The notion of a Banach limit is usually defined for the space of bounded sequences, but one can define it for more general spaces (see "What is a generalized limit?" and "Do multiplicative Banach limits exist?" and references therein).

I am interested in the Banach space of Bounded functions $f: \mathbb{R}_+ \to \mathbb{C}$ with respect to the uniform norm $ \|f\| = \sup_{t \in \mathbb{R}_+} |f(t)|$ and Banach limits on it. Consider a sequence $f_n(t)$ ,$n\in \mathbb{N}$, of such functions and a Banach limit denoted by $L$. Suppose that for all $t\in \mathbb{R}_+$: $\sum_{n=1}^\infty f_n(t)$ exists, and consider its Banach limit $$L\Big( \sum_{n=1}^{\infty} f_n(t) \Big) $$ Is it true that $$L\Big( \sum_{n=1}^{\infty} f_n(t) \Big) = \sum_{n=1}^{\infty}L\big( f_n(t) \big) $$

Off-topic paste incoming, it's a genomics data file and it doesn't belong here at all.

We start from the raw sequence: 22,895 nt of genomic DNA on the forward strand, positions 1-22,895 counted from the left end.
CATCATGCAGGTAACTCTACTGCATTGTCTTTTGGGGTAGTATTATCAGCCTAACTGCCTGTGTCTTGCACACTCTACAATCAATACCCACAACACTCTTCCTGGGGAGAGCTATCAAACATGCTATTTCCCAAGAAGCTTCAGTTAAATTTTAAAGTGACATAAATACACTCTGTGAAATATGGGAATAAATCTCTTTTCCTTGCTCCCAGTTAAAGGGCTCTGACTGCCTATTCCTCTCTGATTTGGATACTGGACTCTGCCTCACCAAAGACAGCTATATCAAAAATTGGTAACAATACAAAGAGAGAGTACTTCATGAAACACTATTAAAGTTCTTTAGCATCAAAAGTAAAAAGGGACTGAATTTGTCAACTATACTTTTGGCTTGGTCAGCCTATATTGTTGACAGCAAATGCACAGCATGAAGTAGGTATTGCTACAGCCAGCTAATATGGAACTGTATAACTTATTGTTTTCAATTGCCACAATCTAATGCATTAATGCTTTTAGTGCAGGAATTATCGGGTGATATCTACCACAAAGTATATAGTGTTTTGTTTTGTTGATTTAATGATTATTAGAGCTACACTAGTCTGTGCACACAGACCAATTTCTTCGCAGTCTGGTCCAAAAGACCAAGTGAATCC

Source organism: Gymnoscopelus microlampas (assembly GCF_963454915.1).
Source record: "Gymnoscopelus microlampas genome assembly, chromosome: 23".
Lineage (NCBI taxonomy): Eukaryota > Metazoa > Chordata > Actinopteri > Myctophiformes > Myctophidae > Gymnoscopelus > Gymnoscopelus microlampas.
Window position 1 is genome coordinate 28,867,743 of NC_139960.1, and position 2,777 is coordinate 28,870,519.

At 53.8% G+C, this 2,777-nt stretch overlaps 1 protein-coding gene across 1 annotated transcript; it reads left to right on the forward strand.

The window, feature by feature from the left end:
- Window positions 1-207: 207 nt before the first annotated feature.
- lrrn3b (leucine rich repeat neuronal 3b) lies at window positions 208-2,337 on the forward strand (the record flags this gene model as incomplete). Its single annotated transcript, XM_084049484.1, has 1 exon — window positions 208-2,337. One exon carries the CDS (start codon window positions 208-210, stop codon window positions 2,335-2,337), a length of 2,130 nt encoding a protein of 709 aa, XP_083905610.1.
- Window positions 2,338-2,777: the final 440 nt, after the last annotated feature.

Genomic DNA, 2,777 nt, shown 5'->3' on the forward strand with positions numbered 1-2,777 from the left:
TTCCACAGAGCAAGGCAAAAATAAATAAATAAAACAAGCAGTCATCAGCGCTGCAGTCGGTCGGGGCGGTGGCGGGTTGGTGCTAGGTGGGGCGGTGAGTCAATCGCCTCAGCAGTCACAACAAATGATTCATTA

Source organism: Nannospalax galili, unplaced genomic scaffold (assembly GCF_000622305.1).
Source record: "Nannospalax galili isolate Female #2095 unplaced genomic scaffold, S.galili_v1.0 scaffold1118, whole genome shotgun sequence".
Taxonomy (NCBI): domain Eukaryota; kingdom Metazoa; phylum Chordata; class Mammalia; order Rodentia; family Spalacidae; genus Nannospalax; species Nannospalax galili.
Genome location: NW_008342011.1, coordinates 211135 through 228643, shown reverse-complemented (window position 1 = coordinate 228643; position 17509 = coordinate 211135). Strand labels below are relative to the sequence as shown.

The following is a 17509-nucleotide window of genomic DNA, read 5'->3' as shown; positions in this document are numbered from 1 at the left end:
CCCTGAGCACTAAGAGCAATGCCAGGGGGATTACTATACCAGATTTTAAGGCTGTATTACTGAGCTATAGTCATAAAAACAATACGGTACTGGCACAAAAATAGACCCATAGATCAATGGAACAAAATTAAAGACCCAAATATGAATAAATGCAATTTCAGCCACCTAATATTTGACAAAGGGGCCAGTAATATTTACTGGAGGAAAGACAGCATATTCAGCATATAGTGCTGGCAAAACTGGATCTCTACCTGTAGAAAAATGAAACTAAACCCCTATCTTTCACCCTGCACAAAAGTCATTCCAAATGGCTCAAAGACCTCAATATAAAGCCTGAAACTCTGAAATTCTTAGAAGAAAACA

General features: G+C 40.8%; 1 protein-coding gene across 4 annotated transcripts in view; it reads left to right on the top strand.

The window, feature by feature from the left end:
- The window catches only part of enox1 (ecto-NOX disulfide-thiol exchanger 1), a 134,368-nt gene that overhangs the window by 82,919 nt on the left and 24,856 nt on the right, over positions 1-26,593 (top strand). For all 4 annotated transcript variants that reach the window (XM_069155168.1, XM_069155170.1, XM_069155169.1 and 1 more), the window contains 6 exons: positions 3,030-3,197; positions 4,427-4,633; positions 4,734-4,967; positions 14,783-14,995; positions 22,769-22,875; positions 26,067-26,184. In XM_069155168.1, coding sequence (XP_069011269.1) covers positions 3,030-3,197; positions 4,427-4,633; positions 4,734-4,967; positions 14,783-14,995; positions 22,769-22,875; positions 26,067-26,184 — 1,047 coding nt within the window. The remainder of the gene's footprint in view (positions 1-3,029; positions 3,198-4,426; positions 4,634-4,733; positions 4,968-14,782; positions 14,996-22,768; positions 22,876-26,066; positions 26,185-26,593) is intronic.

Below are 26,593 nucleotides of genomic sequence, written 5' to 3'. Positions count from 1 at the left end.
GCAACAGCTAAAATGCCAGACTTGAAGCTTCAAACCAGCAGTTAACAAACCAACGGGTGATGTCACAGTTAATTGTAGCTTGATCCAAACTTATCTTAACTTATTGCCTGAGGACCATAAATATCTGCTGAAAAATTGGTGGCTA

for all Banach limits $L$?

With usual limits, i.e. $\lim_{t\to \infty} \lim_N \sum_{n=1}^N f_n(t) $, it's not always the case that we can commute the two limits.

So, does the dominated convergence theorem extend to Banach limits, so that the Banach limit $L$ can be moved inside the summation/commute the limits? Under what assumptions?

I'd appreciate references.